TIME ZONE-DEFYING, cross-country travel that leaves little time for sleep. Big rallies of sweaty crowds interspersed with tony, high-dollar fundraisers at celebrity homes. Obsessive poll-tracking, September scares and October surprises.

That’s the typical post-Labor Day path for presidential candidates as they embark on what is traditionally the final, frenetic sprint to Election Day, all with the presumption that one of the contenders would declare victory under a cascade of balloons, while the other affects a gracious demeanor in conceding. The loser heads home to contemplate a post-campaign career, and the winner moves to Cabinet-making or preparation of a second-term agenda.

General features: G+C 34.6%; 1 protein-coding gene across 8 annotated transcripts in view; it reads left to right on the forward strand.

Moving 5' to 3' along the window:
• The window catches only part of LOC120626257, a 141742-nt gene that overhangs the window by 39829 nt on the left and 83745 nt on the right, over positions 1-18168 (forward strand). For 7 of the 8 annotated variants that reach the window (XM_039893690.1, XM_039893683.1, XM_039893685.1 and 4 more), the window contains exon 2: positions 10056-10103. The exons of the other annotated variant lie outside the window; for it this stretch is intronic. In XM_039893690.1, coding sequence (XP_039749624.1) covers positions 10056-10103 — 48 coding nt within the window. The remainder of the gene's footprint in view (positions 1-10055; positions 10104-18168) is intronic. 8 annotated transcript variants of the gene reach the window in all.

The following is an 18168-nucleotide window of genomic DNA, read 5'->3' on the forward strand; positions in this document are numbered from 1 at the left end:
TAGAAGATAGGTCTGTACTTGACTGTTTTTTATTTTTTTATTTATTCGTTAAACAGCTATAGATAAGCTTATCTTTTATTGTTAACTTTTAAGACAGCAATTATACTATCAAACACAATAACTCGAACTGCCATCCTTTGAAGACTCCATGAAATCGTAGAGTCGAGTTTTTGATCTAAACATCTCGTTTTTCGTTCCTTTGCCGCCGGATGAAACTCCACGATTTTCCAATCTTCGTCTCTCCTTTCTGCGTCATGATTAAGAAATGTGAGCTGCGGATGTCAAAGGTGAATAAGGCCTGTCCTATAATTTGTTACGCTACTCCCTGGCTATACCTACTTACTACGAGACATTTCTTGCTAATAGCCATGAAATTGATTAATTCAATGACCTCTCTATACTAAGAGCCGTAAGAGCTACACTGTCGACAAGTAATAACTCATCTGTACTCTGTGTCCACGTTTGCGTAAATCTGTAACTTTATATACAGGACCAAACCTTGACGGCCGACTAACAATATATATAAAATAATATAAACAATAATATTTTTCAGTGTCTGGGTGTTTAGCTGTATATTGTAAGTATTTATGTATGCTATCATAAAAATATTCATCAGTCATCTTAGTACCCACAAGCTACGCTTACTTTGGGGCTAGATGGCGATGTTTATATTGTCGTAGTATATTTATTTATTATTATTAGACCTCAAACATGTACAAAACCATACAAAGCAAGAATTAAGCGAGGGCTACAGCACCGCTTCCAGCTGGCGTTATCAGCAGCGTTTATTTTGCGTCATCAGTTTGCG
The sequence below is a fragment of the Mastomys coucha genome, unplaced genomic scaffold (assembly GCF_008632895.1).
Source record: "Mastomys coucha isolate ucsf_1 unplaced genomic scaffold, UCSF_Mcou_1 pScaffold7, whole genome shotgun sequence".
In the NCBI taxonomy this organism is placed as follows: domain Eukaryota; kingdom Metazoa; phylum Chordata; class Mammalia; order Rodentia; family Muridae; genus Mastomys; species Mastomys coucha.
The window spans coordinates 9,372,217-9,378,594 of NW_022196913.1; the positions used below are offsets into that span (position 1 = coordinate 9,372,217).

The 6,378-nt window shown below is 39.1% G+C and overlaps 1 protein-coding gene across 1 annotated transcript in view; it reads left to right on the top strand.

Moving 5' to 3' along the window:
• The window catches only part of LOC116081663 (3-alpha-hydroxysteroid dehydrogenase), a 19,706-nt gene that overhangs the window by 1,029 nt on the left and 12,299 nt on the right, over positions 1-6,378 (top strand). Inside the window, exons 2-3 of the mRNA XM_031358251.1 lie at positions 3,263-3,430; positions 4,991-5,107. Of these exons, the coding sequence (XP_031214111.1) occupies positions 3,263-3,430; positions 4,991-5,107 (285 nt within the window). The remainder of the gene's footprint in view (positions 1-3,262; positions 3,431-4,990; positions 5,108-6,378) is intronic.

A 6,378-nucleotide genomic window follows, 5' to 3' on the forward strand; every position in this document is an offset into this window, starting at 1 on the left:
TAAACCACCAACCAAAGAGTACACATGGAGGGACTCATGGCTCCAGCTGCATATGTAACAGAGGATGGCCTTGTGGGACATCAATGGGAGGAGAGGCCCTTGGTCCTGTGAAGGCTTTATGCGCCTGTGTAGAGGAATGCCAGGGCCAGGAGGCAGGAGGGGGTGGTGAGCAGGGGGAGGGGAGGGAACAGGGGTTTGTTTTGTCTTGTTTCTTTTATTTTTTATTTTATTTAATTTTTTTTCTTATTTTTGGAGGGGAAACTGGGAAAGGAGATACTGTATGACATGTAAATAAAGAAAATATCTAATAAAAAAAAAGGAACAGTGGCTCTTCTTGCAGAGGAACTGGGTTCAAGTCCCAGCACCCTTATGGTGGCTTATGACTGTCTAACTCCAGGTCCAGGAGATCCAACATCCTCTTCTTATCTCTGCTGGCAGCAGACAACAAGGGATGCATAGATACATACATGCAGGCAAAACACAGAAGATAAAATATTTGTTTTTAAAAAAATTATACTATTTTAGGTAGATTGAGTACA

Not this year. A confluence of factors, including the coronavirus, an escalation of early balloting and an unusually firmly decided electorate have made this presidential election like no other in modern history.

When it comes to news and events, the campaign is full of drama: the pandemic, civil unrest over racial injustice, and what would normally be explosive revelations that President Donald Trump deliberately downplayed the danger of COVID-19, insulted military generals and reportedly called those who died serving in the military “losers” and “suckers.”

But the campaign competition itself is remarkably static. Polling has remained fairly stable, with Trump trailing Democratic nominee Joe Biden by 7-10 percentage points nationally and by single digits in battleground states. Trump’s own approval rating has also remained about the same – in the low to mid-40s – despite a flailing economy, escalating virus deaths and what would normally be damaging news reports.

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